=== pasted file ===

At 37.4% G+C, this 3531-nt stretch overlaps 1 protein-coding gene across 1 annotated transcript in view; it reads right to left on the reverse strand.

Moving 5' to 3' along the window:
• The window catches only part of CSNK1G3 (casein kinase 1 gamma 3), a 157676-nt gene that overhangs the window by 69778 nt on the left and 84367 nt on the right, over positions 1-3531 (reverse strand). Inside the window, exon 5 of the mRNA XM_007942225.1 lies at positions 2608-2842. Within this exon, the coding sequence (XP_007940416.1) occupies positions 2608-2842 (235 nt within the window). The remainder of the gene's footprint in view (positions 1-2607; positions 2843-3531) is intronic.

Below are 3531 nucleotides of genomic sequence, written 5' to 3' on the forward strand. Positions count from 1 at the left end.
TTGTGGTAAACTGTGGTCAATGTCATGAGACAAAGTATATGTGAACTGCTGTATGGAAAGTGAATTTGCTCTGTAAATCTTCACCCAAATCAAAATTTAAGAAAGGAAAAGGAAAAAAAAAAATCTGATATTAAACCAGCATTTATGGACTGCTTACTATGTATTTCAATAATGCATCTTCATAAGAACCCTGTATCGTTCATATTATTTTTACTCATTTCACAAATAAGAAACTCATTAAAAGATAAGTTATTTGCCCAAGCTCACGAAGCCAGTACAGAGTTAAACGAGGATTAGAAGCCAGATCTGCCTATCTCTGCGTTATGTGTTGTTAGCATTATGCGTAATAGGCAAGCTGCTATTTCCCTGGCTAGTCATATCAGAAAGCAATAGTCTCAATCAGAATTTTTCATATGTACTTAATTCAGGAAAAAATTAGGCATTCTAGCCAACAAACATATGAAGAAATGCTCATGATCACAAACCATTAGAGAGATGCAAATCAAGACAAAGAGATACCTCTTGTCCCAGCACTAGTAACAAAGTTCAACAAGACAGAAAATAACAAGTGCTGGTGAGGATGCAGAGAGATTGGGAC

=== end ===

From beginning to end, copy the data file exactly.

At 37.4% G+C, this 3531-nt stretch overlaps 1 protein-coding gene across 1 annotated transcript in view; it reads right to left on the reverse strand.

Moving 5' to 3' along the window:
• The window catches only part of CSNK1G3 (casein kinase 1 gamma 3), a 157676-nt gene that overhangs the window by 69778 nt on the left and 84367 nt on the right, over positions 1-3531 (reverse strand). Inside the window, exon 5 of the mRNA XM_007942225.1 lies at positions 2608-2842. Within this exon, the coding sequence (XP_007940416.1) occupies positions 2608-2842 (235 nt within the window). The remainder of the gene's footprint in view (positions 1-2607; positions 2843-3531) is intronic.

Below are 3531 nucleotides of genomic sequence, written 5' to 3' on the forward strand. Positions count from 1 at the left end.
TTGTGGTAAACTGTGGTCAATGTCATGAGACAAAGTATATGTGAACTGCTGTATGGAAAGTGAATTTGCTCTGTAAATCTTCACCCAAATCAAAATTTAAGAAAGGAAAAGGAAAAAAAAAAATCTGATATTAAACCAGCATTTATGGACTGCTTACTATGTATTTCAATAATGCATCTTCATAAGAACCCTGTATCGTTCATATTATTTTTACTCATTTCACAAATAAGAAACTCATTAAAAGATAAGTTATTTGCCCAAGCTCACGAAGCCAGTACAGAGTTAAACGAGGATTAGAAGCCAGATCTGCCTATCTCTGCGTTATGTGTTGTTAGCATTATGCGTAATAGGCAAGCTGCTATTTCCCTGGCTAGTCATATCAGAAAGCAATAGTCTCAATCAGAATTTTTCATATGTACTTAATTCAGGAAAAAATTAGGCATTCTAGCCAACAAACATATGAAGAAATGCTCATGATCACAAACCATTAGAGAGATGCAAATCAAGACAAAGAGATACCTCTTGTCCCAGCACTAGTAACAAAGTTCAACAAGACAGAAAATAACAAGTGCTGGTGAGGATGCAGAGAGATTGGGAC